The Marked Self

The Marked Self

Neue Galerie Graz – Universalmuseum Joanneum

Günter Brus, Das gezeichnete Ich (The Marked Self), 2015. BRUSEUM/Neue Galerie Graz, UMJ.

July 2, 2015

The Marked Self
Between Annihilation and Masquerade

July 3–October 4, 2015

BRUSEUM/Neue Galerie Graz
8010 Graz
Hours: Tuesday–Sunday 10am–5pm

T +43 316/8017 9100
joanneumsviertel [​at​]

What does it mean when artists such as Edmund Kalb, Günter Brus, Thomas Palme or TOMAK break up and distort the physiognomy of their faces, releasing the view of what is behind and underneath, depicting themselves in a deformed state and conceived in sinister mutations? Is the concern in these works only with the depiction of the individual or with a representation of our time, too? The exhibition in the BRUSEUM investigates these questions, attempting to provide answers. 

While the portrait, above all the self-portrait, was still a self-confident expression of artistic supremacy and individuality in the Renaissance era, by the late 20th century it had become the expression of increasing insecurity in the face of a restlessly accelerating, over-commercialised world in which the individual loses significance on a daily basis. As a compressed image of the humanum, the face shows the outer view of the “exhausted self” (Alain Ehrenberg), which is marked by fears, constraints and paralysing feelings of exhaustion and inadequacy.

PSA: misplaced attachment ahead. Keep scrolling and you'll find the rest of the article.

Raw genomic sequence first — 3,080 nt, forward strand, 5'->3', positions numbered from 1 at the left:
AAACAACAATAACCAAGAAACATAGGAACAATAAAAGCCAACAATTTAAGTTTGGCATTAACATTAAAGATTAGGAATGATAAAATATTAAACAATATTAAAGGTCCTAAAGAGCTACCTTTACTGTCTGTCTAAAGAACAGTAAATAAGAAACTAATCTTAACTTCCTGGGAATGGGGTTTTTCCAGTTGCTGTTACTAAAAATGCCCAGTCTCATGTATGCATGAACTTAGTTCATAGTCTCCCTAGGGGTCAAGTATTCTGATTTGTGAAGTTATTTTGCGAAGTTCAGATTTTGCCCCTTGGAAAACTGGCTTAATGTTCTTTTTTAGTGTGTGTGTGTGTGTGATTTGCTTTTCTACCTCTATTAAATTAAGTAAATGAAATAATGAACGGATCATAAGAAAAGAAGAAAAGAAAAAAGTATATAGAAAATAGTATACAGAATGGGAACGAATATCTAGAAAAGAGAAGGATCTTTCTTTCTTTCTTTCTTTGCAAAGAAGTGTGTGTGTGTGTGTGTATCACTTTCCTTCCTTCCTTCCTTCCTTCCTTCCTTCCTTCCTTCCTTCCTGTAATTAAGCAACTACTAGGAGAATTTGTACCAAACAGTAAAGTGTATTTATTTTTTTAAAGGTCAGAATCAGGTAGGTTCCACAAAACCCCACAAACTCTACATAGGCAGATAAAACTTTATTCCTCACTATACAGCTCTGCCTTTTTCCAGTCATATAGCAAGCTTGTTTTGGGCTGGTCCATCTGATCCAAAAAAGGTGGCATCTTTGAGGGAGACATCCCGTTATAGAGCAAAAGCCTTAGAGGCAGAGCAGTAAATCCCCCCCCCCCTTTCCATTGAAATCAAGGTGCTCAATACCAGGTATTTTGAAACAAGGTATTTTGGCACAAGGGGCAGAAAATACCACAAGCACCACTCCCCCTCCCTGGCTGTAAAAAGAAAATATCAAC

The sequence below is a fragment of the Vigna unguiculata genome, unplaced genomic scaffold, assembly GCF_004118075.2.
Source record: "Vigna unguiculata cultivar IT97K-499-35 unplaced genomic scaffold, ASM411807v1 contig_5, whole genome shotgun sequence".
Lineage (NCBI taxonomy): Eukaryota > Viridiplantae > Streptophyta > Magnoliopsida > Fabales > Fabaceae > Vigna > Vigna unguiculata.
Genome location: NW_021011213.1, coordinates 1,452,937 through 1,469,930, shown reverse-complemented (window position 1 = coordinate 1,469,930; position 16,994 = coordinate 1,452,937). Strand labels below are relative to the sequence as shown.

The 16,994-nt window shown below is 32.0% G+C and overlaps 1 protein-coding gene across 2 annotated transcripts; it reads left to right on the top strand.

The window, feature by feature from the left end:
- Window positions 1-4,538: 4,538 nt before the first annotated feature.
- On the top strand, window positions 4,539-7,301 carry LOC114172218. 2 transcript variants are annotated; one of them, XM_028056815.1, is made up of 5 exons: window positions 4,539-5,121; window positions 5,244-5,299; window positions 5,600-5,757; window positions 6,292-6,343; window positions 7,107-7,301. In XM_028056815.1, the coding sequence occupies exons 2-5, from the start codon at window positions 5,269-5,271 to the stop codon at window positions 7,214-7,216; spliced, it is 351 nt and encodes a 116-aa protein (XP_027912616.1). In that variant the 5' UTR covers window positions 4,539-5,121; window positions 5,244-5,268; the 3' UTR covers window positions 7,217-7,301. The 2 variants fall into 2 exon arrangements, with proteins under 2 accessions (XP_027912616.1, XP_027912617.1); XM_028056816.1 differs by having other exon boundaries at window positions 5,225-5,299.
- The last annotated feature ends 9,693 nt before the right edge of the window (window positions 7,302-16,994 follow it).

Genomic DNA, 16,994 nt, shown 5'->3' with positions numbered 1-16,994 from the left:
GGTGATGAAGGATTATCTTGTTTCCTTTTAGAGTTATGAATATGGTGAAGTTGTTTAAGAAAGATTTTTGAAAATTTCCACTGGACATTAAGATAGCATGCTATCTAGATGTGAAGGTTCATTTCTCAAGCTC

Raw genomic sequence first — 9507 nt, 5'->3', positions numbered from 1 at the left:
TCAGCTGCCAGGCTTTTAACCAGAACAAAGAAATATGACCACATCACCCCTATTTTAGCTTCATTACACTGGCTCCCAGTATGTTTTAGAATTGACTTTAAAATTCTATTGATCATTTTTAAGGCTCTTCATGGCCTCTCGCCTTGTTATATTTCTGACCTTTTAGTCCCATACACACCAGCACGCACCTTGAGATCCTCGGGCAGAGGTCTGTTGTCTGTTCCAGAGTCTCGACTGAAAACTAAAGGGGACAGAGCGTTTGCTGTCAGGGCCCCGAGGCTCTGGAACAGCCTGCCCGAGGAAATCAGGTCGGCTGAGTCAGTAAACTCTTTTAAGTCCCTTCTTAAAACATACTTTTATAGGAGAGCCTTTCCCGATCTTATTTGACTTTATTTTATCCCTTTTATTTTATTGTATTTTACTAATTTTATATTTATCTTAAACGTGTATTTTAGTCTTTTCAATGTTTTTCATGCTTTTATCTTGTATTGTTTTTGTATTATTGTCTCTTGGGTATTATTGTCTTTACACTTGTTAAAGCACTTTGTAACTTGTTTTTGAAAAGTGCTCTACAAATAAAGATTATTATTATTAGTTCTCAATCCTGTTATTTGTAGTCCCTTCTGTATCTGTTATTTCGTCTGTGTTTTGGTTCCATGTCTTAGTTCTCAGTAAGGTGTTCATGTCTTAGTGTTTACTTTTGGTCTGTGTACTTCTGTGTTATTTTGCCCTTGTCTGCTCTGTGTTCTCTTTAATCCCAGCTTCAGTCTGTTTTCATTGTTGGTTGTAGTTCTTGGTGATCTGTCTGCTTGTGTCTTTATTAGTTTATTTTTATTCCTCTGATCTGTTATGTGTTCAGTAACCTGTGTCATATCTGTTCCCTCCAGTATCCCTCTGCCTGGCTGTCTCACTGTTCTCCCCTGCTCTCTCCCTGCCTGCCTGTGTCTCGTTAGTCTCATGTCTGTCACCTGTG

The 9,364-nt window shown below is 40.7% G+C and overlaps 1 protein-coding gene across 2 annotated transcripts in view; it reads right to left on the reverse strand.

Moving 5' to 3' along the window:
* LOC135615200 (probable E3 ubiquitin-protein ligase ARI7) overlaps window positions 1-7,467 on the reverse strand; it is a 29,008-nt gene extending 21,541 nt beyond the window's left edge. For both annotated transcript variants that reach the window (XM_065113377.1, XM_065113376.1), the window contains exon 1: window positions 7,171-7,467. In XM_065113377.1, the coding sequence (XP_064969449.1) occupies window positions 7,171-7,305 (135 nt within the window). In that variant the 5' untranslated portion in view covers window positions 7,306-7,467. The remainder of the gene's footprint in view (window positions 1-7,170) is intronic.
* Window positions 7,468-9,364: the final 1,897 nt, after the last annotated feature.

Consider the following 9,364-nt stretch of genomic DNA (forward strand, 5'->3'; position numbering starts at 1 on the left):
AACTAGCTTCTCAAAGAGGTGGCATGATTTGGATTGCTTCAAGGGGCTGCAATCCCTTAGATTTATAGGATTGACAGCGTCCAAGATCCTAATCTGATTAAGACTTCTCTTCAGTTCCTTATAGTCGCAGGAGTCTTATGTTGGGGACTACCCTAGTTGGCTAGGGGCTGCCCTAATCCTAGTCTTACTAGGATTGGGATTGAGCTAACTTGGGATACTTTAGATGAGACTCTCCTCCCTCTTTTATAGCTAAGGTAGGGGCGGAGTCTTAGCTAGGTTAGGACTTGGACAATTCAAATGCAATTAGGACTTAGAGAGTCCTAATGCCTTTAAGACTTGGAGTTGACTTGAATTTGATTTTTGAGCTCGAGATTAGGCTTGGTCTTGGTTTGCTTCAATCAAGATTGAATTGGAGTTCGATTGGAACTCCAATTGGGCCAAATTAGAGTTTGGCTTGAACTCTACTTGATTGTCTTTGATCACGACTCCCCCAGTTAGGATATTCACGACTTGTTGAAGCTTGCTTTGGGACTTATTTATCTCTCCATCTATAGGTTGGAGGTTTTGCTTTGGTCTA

Jean-Claude Schmitt sees the face “as a sign of identity, as a carrier of expression and ultimately as the place of a representation in the literal sense as a depiction as well as in the symbolic sense of an agency.”

“The face has a great future, but only if it is destroyed and dissolved,” Gilles Deleuze and Felix Guattari write in their book Das Gesicht ist Politik (The Face is Politics) (1980). They understand the face no longer as a natural fact, but rather as the product of a cultural development and thus as the expression of power relations. The faces in the exhibition reveal forms of damage and deformation, which can be read as the traces of violence and scars of power relations. The “marked person” in the exhibition title tells not only of the medium of its depiction, but also of the burdens of time, which leave their traces behind in the face. It concerns forms and the possibilities of the depiction of modern man located between body and spirit, biochemistry and consciousness, biography and personalisation.

Artists: GIOM / Guillaume Bruère, Günter Brus, Maria Lassnig, Thomas Palme, Mike Parr, Max Peintner, Walter Pichler, Chloe Piene, TOMAK, Nicola Tyson, Paloma Varga Weisz, Sandra Vásquez de la Horra

Curated by Roman Grabner

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Neue Galerie Graz – Universalmuseum Joanneum
July 2, 2015

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